- Act of Parliament
in the constitutional law of the UK, a Bill that has passed through all its stages and received the royal assent, thus becoming statute and law. Bills are introduced in Parliament either by a government minister or an unofficial (or private) Member presenting it at the Clerks' table. It has a first reading, which is purely formal, and the Bill is only a dummy – a sheet of paper with the Bill's title on it and the Member's name. The second reading is a discussion on the principles of the bill. At this stage it can be sent to a second reading committee for this discussion. If it is an opposed bill, it has to go before the House of Commons on one of the days set down for that sort of business. The next stage is the committee stage. It is at this stage that details and amendments are discussed. The Bill then proceeds to its report stage, when the Bill is reported to the House. At this stage or at the committee stage the kangaroo procedure can be adopted. This is a power vested in the Speaker, or chairman, to select which clauses are debated and to select the others for a simple vote, and it is done to save time. The Bill then has a third reading, at which point its principles may be debated and sent to the House of Lords. A similar procedure to that in the House of Commons is followed in the Lords.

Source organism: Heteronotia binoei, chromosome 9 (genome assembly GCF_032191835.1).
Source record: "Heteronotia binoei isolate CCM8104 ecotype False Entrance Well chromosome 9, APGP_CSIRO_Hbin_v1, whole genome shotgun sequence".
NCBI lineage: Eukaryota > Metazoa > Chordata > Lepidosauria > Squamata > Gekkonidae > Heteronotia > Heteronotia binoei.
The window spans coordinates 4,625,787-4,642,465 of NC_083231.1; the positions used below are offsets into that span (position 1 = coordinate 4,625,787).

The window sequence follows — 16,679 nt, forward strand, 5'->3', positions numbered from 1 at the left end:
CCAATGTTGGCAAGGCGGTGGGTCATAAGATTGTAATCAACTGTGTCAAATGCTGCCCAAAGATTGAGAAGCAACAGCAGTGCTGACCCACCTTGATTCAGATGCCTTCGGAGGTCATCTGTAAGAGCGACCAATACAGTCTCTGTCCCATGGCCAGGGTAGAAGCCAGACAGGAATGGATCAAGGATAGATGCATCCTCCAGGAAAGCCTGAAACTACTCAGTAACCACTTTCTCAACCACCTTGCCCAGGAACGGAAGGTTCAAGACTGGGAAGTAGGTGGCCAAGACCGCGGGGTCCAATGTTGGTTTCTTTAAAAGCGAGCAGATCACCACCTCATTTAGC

Collins dictionary of law. W. J. Stewart. 2001.